Wednesday, February 4, 2009

FAQ: What's so sensitive and female about this chord progression? Don't angry men use it too?

Q: What's so sensitive and female about this chord progression? Don't angry men use it too?

A: Sure do. Here's the thing: "Sensitive Female Chord Progression" was the name I came up with when I first noticed this phenomenon. The first songs that I tied to a common set of chord changes were Joan Osborne's "One Of Us," Sara McLachlan's "Building A Mystery," Melissa Etheridge's "Angels Would Fall" and Jewel's "Hands," which are all songs by Lilith Fair artists. Hence the name. Since the next song I identified was Nina Gordon's "Tonight And The Rest Of My Life," which was a super-goopy pop plea from someone who was rather fierce when she led Veruca Salt, the name seemed to fit all the more.

Since then, though, I've discovered that the SFCP is a heck of a lot more versatile than that. I'd say that half the songs I've found are by men (go figure), and it can be used quite aggressively. But for better or worse, it's stuck in my head as the Sensitive Female Chord Progression, which is how I first presented it to the world in the Boston Globe.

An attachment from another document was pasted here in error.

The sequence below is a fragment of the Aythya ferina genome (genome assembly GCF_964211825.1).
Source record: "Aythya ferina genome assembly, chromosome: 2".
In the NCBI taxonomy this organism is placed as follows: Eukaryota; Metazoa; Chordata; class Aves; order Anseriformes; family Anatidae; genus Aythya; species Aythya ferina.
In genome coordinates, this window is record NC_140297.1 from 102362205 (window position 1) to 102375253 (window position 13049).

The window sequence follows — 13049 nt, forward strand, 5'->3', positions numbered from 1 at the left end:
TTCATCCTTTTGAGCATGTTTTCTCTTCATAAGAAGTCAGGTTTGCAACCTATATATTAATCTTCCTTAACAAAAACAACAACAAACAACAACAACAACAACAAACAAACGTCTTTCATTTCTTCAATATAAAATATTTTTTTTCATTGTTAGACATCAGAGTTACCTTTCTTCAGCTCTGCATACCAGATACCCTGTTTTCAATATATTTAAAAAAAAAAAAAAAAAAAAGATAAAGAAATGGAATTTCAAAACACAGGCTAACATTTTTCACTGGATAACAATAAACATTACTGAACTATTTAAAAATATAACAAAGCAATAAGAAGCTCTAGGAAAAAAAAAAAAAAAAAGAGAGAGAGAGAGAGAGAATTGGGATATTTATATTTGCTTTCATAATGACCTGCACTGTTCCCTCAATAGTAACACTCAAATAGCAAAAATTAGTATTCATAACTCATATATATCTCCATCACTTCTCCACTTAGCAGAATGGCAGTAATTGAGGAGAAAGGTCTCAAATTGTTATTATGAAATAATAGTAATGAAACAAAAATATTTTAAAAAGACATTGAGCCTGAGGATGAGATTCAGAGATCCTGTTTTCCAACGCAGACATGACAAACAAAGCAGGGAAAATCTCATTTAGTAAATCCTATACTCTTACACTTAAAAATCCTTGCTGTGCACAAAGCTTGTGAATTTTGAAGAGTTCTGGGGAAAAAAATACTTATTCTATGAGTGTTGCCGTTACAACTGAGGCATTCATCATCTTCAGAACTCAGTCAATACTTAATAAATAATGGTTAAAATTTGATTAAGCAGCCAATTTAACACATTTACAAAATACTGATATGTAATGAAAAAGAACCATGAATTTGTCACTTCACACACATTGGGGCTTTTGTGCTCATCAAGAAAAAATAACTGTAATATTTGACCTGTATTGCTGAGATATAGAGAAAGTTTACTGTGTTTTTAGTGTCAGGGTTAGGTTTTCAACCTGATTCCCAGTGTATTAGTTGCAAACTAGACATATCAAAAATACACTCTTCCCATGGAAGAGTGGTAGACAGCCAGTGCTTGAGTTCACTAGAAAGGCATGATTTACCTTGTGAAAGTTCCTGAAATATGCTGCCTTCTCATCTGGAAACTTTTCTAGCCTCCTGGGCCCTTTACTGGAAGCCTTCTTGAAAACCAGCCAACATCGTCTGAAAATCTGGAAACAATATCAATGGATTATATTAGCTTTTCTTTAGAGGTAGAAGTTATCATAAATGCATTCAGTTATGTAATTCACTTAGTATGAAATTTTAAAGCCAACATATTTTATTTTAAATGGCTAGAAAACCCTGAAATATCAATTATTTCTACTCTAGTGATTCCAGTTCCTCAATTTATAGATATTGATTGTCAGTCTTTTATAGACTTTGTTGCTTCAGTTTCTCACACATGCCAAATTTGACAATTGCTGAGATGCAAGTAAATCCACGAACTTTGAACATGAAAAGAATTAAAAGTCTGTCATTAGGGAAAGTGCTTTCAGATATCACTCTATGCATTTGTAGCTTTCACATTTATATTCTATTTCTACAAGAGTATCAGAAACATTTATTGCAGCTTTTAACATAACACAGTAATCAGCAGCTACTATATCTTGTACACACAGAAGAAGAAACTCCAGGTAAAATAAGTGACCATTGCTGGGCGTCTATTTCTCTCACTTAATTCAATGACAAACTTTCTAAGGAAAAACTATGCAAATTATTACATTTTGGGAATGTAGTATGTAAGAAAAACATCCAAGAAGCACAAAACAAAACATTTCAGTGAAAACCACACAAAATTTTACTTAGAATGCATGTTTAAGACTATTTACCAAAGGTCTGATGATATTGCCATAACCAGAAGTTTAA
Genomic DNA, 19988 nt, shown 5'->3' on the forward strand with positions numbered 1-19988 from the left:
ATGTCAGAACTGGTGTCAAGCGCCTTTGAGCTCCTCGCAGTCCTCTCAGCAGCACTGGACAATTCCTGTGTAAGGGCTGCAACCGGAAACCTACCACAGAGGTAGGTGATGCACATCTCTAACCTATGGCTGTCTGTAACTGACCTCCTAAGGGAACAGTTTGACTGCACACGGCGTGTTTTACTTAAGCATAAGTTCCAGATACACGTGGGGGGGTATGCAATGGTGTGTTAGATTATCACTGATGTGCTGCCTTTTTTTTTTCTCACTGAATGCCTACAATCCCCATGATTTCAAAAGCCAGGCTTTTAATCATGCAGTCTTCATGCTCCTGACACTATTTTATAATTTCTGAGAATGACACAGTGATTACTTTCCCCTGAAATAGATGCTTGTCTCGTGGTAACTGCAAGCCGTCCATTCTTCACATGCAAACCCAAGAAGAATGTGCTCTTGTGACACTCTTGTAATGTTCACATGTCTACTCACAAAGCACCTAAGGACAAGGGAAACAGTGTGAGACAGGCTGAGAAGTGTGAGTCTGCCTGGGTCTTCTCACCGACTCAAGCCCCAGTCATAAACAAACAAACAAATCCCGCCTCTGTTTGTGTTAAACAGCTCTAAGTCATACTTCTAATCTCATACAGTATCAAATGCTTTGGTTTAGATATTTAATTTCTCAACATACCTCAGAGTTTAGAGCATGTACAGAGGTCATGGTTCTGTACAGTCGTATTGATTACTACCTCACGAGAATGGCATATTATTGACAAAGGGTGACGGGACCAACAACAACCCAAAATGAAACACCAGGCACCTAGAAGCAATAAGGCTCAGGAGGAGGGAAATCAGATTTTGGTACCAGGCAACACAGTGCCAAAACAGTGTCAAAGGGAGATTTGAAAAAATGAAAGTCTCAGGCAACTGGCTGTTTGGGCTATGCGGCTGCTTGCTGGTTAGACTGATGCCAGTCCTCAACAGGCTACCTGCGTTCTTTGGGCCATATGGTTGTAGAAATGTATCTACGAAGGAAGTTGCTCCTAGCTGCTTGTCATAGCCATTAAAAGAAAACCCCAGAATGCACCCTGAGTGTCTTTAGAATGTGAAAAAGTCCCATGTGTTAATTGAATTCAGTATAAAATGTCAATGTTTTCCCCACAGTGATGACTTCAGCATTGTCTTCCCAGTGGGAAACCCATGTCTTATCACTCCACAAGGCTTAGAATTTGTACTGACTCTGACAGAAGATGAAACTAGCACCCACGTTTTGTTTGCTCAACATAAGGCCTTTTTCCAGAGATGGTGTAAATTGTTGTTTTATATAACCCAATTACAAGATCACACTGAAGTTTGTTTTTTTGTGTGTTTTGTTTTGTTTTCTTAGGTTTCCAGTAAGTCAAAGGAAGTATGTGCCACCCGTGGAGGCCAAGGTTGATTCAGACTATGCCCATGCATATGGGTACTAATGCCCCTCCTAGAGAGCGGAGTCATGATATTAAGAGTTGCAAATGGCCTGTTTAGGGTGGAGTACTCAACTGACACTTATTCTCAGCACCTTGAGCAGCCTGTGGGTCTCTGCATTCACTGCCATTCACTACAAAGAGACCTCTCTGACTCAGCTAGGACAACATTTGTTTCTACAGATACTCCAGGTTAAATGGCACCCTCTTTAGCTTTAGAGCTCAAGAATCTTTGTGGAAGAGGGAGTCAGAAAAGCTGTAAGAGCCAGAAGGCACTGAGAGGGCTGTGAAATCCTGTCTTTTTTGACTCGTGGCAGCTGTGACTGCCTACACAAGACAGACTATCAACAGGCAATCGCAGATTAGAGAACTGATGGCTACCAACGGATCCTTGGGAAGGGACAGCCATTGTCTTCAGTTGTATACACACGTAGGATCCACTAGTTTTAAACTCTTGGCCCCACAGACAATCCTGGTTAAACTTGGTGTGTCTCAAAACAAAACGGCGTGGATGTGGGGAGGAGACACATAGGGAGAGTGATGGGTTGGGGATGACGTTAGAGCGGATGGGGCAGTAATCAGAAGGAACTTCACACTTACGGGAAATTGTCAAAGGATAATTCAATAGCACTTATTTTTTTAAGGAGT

In sum: it's a dumb name. I wish I'd named it something else. But this is what I'm stuck with.

1 comment:

  1. I only just found the term SFCP, and after seeing what the progression was, I immediately thought "Oh, the Bad Religion chords progression." Learning how to play guitar by listening to Bad Religion songs as a teenager, I quickly learned that this was the progression to many of their songs (indeed, sometimes multiple songs on the same album). They also often build some tension before a chorus or guitar solo by throwing in the iii chord for a bar or two.

    If you are unfamiliar with their work (and I'm guessing you might be, as you didn't mention Bad Religion despite this page being about how angry men often use it), then I suggest checking out 'Generator' or 'I Want To Conquer the World' as a few of their standouts with this progression.